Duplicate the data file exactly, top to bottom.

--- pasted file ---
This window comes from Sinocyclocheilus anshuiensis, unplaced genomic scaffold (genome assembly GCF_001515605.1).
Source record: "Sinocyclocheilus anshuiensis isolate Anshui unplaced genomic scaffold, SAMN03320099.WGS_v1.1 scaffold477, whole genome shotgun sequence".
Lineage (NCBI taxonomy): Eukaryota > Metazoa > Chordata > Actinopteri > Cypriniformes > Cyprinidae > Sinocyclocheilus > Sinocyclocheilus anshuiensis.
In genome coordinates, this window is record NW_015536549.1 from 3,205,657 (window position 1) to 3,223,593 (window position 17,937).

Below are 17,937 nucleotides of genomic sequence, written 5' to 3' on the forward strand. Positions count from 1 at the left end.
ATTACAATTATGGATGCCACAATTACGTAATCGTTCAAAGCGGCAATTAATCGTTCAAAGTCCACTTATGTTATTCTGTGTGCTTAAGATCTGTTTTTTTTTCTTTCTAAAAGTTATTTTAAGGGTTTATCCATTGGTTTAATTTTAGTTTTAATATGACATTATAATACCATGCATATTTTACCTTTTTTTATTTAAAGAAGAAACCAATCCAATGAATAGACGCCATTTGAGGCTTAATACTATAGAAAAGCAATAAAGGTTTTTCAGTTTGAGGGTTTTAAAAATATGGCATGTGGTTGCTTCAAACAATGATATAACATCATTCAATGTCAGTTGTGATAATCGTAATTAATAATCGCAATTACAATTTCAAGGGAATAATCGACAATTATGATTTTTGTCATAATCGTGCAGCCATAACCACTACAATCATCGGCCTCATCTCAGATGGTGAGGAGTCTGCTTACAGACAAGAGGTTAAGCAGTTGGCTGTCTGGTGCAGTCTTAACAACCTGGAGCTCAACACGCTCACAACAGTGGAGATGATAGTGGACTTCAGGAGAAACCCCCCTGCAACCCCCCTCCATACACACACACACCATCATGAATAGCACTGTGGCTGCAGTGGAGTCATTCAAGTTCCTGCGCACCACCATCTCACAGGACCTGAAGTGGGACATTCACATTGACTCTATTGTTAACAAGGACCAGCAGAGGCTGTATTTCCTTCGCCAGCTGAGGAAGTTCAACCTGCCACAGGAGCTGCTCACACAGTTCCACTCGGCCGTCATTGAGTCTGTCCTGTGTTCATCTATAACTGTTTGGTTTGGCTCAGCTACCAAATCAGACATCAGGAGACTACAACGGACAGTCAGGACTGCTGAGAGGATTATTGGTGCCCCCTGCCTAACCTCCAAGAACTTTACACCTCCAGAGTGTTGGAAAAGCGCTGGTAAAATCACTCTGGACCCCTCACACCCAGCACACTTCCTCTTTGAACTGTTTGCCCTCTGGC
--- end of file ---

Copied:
This window comes from Sinocyclocheilus anshuiensis, unplaced genomic scaffold (genome assembly GCF_001515605.1).
Source record: "Sinocyclocheilus anshuiensis isolate Anshui unplaced genomic scaffold, SAMN03320099.WGS_v1.1 scaffold477, whole genome shotgun sequence".
Lineage (NCBI taxonomy): Eukaryota > Metazoa > Chordata > Actinopteri > Cypriniformes > Cyprinidae > Sinocyclocheilus > Sinocyclocheilus anshuiensis.
In genome coordinates, this window is record NW_015536549.1 from 3,205,657 (window position 1) to 3,223,593 (window position 17,937).

Below are 17,937 nucleotides of genomic sequence, written 5' to 3' on the forward strand. Positions count from 1 at the left end.
ATTACAATTATGGATGCCACAATTACGTAATCGTTCAAAGCGGCAATTAATCGTTCAAAGTCCACTTATGTTATTCTGTGTGCTTAAGATCTGTTTTTTTTTCTTTCTAAAAGTTATTTTAAGGGTTTATCCATTGGTTTAATTTTAGTTTTAATATGACATTATAATACCATGCATATTTTACCTTTTTTTATTTAAAGAAGAAACCAATCCAATGAATAGACGCCATTTGAGGCTTAATACTATAGAAAAGCAATAAAGGTTTTTCAGTTTGAGGGTTTTAAAAATATGGCATGTGGTTGCTTCAAACAATGATATAACATCATTCAATGTCAGTTGTGATAATCGTAATTAATAATCGCAATTACAATTTCAAGGGAATAATCGACAATTATGATTTTTGTCATAATCGTGCAGCCATAACCACTACAATCATCGGCCTCATCTCAGATGGTGAGGAGTCTGCTTACAGACAAGAGGTTAAGCAGTTGGCTGTCTGGTGCAGTCTTAACAACCTGGAGCTCAACACGCTCACAACAGTGGAGATGATAGTGGACTTCAGGAGAAACCCCCCTGCAACCCCCCTCCATACACACACACACCATCATGAATAGCACTGTGGCTGCAGTGGAGTCATTCAAGTTCCTGCGCACCACCATCTCACAGGACCTGAAGTGGGACATTCACATTGACTCTATTGTTAACAAGGACCAGCAGAGGCTGTATTTCCTTCGCCAGCTGAGGAAGTTCAACCTGCCACAGGAGCTGCTCACACAGTTCCACTCGGCCGTCATTGAGTCTGTCCTGTGTTCATCTATAACTGTTTGGTTTGGCTCAGCTACCAAATCAGACATCAGGAGACTACAACGGACAGTCAGGACTGCTGAGAGGATTATTGGTGCCCCCTGCCTAACCTCCAAGAACTTTACACCTCCAGAGTGTTGGAAAAGCGCTGGTAAAATCACTCTGGACCCCTCACACCCAGCACACTTCCTCTTTGAACTGTTTGCCCTCTGGC